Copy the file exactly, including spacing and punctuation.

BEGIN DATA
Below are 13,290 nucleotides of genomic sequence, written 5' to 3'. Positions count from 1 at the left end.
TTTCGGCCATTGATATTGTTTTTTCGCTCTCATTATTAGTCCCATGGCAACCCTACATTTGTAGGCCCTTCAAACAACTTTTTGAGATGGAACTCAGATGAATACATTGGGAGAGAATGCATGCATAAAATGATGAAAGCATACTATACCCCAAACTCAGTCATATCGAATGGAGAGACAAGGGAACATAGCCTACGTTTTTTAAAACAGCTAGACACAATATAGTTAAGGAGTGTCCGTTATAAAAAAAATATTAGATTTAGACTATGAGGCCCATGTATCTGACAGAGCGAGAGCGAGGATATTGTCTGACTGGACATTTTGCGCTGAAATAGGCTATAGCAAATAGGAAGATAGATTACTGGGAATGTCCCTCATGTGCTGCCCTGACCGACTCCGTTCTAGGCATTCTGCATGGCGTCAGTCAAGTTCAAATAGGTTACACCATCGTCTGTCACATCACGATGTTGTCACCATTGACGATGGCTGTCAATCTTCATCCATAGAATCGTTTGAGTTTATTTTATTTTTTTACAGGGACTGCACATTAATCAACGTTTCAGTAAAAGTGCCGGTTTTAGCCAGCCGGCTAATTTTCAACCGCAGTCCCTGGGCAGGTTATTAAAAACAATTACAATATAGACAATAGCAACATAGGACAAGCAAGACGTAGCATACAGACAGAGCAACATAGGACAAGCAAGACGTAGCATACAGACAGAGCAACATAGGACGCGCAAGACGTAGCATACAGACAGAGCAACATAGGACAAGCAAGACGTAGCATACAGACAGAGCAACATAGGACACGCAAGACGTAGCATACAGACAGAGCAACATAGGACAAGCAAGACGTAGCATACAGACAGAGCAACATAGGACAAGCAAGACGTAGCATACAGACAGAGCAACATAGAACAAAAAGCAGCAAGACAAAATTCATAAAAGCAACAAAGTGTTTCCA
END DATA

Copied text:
Below are 13,290 nucleotides of genomic sequence, written 5' to 3'. Positions count from 1 at the left end.
TTTCGGCCATTGATATTGTTTTTTCGCTCTCATTATTAGTCCCATGGCAACCCTACATTTGTAGGCCCTTCAAACAACTTTTTGAGATGGAACTCAGATGAATACATTGGGAGAGAATGCATGCATAAAATGATGAAAGCATACTATACCCCAAACTCAGTCATATCGAATGGAGAGACAAGGGAACATAGCCTACGTTTTTTAAAACAGCTAGACACAATATAGTTAAGGAGTGTCCGTTATAAAAAAAATATTAGATTTAGACTATGAGGCCCATGTATCTGACAGAGCGAGAGCGAGGATATTGTCTGACTGGACATTTTGCGCTGAAATAGGCTATAGCAAATAGGAAGATAGATTACTGGGAATGTCCCTCATGTGCTGCCCTGACCGACTCCGTTCTAGGCATTCTGCATGGCGTCAGTCAAGTTCAAATAGGTTACACCATCGTCTGTCACATCACGATGTTGTCACCATTGACGATGGCTGTCAATCTTCATCCATAGAATCGTTTGAGTTTATTTTATTTTTTTACAGGGACTGCACATTAATCAACGTTTCAGTAAAAGTGCCGGTTTTAGCCAGCCGGCTAATTTTCAACCGCAGTCCCTGGGCAGGTTATTAAAAACAATTACAATATAGACAATAGCAACATAGGACAAGCAAGACGTAGCATACAGACAGAGCAACATAGGACAAGCAAGACGTAGCATACAGACAGAGCAACATAGGACGCGCAAGACGTAGCATACAGACAGAGCAACATAGGACAAGCAAGACGTAGCATACAGACAGAGCAACATAGGACACGCAAGACGTAGCATACAGACAGAGCAACATAGGACAAGCAAGACGTAGCATACAGACAGAGCAACATAGGACAAGCAAGACGTAGCATACAGACAGAGCAACATAGAACAAAAAGCAGCAAGACAAAATTCATAAAAGCAACAAAGTGTTTCCA